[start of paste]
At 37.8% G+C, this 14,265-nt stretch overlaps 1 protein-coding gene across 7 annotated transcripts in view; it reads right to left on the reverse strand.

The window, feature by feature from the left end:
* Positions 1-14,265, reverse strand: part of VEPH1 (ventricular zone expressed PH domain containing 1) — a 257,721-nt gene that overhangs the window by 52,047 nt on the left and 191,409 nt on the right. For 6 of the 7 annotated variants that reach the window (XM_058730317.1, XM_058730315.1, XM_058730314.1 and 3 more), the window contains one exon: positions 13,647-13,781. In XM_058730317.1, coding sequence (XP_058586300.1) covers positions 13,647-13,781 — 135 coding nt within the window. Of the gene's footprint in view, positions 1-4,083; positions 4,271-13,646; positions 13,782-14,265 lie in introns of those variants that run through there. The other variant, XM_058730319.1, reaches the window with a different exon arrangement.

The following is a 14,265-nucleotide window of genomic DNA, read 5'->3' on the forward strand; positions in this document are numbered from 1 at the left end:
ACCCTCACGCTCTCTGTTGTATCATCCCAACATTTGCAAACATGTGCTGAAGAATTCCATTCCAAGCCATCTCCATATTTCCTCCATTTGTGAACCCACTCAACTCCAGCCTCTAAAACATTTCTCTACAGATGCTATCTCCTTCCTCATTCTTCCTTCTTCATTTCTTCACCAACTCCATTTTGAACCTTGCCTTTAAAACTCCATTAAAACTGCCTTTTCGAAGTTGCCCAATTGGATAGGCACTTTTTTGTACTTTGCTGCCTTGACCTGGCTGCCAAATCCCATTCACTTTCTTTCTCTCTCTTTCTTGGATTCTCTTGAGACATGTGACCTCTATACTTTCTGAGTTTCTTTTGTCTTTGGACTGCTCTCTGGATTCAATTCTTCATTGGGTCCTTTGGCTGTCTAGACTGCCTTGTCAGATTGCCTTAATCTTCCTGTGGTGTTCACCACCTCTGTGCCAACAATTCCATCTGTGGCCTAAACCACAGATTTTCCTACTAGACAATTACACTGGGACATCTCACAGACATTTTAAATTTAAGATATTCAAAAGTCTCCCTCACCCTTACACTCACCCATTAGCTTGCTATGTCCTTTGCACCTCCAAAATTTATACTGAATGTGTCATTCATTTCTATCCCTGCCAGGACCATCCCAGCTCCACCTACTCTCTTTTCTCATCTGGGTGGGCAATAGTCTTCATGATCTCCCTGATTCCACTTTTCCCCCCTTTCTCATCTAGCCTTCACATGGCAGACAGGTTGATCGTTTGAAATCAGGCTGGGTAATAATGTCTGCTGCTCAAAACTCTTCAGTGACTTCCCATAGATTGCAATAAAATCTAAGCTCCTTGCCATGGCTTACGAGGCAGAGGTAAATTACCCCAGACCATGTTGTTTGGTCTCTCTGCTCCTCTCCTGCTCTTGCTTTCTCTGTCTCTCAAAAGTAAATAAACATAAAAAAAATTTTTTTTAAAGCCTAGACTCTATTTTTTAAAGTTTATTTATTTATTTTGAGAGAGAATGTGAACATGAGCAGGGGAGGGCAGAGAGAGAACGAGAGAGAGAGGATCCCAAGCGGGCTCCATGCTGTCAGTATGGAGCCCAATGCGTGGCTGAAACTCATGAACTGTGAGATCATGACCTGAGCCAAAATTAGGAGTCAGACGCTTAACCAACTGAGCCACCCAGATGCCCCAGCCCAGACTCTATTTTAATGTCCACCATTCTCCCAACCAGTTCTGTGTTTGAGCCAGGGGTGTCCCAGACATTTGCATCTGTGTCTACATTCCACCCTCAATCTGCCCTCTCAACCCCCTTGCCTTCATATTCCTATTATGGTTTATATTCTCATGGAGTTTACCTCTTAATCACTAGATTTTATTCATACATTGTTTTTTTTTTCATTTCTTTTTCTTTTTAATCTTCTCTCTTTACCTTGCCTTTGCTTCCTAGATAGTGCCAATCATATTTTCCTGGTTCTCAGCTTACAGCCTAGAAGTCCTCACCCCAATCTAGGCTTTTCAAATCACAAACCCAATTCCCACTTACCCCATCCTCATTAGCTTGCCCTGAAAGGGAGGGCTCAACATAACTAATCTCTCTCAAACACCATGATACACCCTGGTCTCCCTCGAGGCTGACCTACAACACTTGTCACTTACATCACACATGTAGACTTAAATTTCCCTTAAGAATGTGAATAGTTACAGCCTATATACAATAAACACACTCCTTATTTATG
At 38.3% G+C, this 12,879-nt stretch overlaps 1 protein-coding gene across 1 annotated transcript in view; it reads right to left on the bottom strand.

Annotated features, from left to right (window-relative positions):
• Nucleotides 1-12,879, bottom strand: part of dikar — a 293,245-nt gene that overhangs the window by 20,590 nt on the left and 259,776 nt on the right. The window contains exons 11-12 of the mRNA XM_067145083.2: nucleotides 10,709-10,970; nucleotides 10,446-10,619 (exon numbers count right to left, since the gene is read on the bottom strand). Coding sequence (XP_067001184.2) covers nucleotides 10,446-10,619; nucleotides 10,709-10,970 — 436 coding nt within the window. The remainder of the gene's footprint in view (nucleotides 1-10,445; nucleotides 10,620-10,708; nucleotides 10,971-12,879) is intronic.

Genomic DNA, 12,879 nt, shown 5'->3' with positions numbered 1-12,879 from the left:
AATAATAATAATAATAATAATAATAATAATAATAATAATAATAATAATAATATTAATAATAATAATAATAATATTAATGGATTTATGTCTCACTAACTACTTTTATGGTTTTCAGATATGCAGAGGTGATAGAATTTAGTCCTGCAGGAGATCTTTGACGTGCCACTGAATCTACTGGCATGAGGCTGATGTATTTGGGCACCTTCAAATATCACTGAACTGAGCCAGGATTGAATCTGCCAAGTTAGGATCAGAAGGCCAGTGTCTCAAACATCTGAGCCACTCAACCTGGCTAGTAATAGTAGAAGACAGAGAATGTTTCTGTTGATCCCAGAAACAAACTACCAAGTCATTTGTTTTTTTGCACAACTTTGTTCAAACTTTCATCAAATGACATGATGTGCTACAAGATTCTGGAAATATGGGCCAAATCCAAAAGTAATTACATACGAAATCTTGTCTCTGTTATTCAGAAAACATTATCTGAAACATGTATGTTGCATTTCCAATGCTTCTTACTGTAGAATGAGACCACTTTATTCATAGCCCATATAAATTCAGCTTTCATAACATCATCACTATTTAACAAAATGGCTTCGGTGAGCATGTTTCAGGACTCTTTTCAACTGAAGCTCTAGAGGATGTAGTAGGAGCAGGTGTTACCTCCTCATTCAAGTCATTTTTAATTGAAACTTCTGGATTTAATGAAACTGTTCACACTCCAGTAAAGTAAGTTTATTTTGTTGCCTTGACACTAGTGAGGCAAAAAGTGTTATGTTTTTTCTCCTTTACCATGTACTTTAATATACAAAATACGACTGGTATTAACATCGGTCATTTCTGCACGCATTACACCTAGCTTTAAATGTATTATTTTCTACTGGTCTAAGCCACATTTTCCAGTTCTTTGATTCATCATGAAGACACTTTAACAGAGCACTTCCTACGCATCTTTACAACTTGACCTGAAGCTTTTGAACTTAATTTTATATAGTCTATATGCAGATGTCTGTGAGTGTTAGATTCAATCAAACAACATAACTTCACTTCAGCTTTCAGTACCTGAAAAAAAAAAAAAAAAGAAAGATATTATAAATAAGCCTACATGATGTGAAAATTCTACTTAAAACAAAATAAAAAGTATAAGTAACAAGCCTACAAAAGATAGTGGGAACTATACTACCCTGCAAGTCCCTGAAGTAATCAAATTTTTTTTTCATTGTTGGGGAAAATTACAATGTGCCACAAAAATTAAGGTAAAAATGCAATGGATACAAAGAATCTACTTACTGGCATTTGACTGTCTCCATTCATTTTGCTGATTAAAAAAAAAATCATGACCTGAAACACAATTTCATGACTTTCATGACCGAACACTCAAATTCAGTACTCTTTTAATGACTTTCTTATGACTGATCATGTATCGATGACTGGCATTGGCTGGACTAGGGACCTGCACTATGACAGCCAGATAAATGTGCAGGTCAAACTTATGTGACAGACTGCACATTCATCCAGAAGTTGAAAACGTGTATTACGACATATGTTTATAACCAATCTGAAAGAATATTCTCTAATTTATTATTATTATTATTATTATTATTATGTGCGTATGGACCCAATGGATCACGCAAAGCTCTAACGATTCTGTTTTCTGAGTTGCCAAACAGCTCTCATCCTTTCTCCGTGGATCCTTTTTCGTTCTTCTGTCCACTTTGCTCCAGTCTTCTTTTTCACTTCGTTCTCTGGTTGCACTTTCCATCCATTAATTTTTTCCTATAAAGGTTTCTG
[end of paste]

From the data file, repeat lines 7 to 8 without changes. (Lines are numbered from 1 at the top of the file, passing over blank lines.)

Annotated features, from left to right (window-relative positions):
• Nucleotides 1-12,879, bottom strand: part of dikar — a 293,245-nt gene that overhangs the window by 20,590 nt on the left and 259,776 nt on the right. The window contains exons 11-12 of the mRNA XM_067145083.2: nucleotides 10,709-10,970; nucleotides 10,446-10,619 (exon numbers count right to left, since the gene is read on the bottom strand). Coding sequence (XP_067001184.2) covers nucleotides 10,446-10,619; nucleotides 10,709-10,970 — 436 coding nt within the window. The remainder of the gene's footprint in view (nucleotides 1-10,445; nucleotides 10,620-10,708; nucleotides 10,971-12,879) is intronic.